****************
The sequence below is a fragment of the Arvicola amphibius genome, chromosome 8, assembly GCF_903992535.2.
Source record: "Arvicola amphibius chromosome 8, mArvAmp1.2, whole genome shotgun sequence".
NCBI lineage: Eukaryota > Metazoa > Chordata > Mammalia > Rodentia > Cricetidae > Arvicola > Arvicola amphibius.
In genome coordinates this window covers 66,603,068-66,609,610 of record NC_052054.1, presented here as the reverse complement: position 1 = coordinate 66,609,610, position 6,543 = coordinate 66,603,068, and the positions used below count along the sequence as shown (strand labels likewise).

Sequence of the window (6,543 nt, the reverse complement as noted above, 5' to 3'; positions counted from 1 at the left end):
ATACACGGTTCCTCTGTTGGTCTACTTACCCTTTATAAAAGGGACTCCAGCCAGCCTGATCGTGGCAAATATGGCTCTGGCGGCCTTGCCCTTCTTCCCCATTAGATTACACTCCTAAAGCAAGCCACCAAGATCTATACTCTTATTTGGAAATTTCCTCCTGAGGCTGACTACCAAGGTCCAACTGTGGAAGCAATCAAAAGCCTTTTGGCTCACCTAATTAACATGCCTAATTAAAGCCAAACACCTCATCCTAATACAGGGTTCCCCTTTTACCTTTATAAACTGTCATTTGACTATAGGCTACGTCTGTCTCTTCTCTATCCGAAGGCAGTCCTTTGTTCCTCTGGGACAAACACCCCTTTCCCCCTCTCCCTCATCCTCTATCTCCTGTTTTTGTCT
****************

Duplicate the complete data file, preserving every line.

The sequence below is a fragment of the Arvicola amphibius genome, chromosome 8, assembly GCF_903992535.2.
Source record: "Arvicola amphibius chromosome 8, mArvAmp1.2, whole genome shotgun sequence".
NCBI lineage: Eukaryota > Metazoa > Chordata > Mammalia > Rodentia > Cricetidae > Arvicola > Arvicola amphibius.
In genome coordinates this window covers 66,603,068-66,609,610 of record NC_052054.1, presented here as the reverse complement: position 1 = coordinate 66,609,610, position 6,543 = coordinate 66,603,068, and the positions used below count along the sequence as shown (strand labels likewise).

Sequence of the window (6,543 nt, the reverse complement as noted above, 5' to 3'; positions counted from 1 at the left end):
ATACACGGTTCCTCTGTTGGTCTACTTACCCTTTATAAAAGGGACTCCAGCCAGCCTGATCGTGGCAAATATGGCTCTGGCGGCCTTGCCCTTCTTCCCCATTAGATTACACTCCTAAAGCAAGCCACCAAGATCTATACTCTTATTTGGAAATTTCCTCCTGAGGCTGACTACCAAGGTCCAACTGTGGAAGCAATCAAAAGCCTTTTGGCTCACCTAATTAACATGCCTAATTAAAGCCAAACACCTCATCCTAATACAGGGTTCCCCTTTTACCTTTATAAACTGTCATTTGACTATAGGCTACGTCTGTCTCTTCTCTATCCGAAGGCAGTCCTTTGTTCCTCTGGGACAAACACCCCTTTCCCCCTCTCCCTCATCCTCTATCTCCTGTTTTTGTCT